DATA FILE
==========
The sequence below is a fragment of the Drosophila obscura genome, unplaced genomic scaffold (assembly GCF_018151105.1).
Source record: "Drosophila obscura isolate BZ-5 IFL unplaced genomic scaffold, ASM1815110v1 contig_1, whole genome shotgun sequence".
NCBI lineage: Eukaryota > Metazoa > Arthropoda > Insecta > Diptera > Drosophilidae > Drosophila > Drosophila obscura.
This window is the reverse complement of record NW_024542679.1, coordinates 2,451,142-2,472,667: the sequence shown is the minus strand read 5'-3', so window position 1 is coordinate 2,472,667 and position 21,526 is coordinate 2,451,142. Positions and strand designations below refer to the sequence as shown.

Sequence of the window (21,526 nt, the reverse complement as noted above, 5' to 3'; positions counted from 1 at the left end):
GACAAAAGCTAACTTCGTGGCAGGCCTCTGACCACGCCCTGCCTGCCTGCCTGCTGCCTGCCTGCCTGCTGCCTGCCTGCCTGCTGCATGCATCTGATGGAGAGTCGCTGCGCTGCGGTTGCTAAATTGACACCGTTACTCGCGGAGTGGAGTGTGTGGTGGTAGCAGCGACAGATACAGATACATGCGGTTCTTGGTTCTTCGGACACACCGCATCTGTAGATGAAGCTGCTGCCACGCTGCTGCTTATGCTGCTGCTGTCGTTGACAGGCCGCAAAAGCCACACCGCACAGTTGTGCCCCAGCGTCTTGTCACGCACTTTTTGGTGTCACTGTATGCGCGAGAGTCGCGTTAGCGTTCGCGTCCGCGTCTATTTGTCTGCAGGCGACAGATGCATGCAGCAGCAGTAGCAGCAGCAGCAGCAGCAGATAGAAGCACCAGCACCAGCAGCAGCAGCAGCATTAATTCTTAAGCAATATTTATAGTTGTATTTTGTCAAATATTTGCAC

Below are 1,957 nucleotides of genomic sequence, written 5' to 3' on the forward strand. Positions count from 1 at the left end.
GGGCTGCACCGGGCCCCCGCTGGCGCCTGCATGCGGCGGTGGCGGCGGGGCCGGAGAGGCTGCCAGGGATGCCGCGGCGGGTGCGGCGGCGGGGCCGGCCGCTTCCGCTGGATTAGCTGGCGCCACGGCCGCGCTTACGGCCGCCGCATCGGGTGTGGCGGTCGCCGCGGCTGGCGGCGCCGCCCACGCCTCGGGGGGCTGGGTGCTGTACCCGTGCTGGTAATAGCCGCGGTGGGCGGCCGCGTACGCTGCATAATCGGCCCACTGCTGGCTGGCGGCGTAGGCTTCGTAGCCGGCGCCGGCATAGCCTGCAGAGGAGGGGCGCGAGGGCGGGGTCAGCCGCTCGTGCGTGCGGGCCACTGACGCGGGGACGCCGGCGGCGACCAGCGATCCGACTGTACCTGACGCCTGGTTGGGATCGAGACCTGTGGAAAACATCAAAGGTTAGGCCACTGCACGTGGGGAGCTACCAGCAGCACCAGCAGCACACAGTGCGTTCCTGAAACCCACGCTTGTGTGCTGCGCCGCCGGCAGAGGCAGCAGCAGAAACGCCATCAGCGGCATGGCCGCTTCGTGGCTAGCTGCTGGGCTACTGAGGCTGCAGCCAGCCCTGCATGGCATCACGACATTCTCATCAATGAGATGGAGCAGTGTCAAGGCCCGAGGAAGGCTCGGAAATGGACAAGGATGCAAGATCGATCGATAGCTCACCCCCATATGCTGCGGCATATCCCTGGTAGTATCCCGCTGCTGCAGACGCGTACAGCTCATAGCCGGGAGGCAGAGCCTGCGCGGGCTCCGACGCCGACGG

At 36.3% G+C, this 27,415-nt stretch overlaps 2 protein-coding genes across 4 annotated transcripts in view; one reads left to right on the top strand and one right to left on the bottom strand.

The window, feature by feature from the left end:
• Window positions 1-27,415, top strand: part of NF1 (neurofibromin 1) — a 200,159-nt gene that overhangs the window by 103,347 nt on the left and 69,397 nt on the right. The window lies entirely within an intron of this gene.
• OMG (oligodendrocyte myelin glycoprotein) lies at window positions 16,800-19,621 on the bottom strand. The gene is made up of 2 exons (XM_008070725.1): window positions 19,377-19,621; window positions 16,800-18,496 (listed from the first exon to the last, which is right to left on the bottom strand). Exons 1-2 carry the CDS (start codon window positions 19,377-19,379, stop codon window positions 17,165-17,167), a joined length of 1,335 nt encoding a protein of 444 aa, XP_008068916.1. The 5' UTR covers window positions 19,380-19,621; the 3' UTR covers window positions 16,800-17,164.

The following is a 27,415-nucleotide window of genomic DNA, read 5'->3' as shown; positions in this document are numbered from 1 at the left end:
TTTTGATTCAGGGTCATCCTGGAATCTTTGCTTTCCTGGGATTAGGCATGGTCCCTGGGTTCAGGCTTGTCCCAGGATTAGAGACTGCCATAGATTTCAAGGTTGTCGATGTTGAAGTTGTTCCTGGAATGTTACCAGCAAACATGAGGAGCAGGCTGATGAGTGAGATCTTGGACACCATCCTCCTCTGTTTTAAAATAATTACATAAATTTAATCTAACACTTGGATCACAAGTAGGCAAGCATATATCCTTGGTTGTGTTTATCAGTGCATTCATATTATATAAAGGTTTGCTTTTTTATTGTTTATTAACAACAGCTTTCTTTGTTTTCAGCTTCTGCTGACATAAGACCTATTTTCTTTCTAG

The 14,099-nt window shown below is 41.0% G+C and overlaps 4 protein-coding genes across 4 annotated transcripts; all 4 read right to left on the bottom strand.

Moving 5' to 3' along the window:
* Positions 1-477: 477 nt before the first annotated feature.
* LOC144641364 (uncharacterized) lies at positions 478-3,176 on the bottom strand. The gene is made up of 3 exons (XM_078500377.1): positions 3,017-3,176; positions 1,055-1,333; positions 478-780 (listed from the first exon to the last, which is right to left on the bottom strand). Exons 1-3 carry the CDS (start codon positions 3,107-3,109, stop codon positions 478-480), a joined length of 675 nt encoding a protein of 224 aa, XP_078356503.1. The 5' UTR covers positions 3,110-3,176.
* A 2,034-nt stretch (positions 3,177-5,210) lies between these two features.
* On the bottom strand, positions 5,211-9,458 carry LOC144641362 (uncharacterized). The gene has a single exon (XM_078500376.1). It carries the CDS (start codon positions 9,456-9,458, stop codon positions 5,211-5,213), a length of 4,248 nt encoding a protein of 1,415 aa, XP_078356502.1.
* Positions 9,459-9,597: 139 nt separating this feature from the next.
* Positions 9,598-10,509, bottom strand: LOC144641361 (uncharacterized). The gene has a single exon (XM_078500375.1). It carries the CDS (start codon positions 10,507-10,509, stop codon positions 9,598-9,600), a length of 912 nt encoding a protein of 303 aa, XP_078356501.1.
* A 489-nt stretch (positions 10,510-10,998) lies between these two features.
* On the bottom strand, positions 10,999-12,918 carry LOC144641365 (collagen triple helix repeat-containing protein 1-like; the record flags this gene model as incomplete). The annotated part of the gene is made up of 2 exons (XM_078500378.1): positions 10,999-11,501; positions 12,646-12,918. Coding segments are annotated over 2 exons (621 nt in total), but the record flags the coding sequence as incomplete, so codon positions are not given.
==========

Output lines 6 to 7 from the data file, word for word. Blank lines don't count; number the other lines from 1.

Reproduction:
GACAAAAGCTAACTTCGTGGCAGGCCTCTGACCACGCCCTGCCTGCCTGCCTGCTGCCTGCCTGCCTGCTGCCTGCCTGCCTGCTGCATGCATCTGATGGAGAGTCGCTGCGCTGCGGTTGCTAAATTGACACCGTTACTCGCGGAGTGGAGTGTGTGGTGGTAGCAGCGACAGATACAGATACATGCGGTTCTTGGTTCTTCGGACACACCGCATCTGTAGATGAAGCTGCTGCCACGCTGCTGCTTATGCTGCTGCTGTCGTTGACAGGCCGCAAAAGCCACACCGCACAGTTGTGCCCCAGCGTCTTGTCACGCACTTTTTGGTGTCACTGTATGCGCGAGAGTCGCGTTAGCGTTCGCGTCCGCGTCTATTTGTCTGCAGGCGACAGATGCATGCAGCAGCAGTAGCAGCAGCAGCAGCAGCAGATAGAAGCACCAGCACCAGCAGCAGCAGCAGCATTAATTCTTAAGCAATATTTATAGTTGTATTTTGTCAAATATTTGCAC

Below are 1,957 nucleotides of genomic sequence, written 5' to 3' on the forward strand. Positions count from 1 at the left end.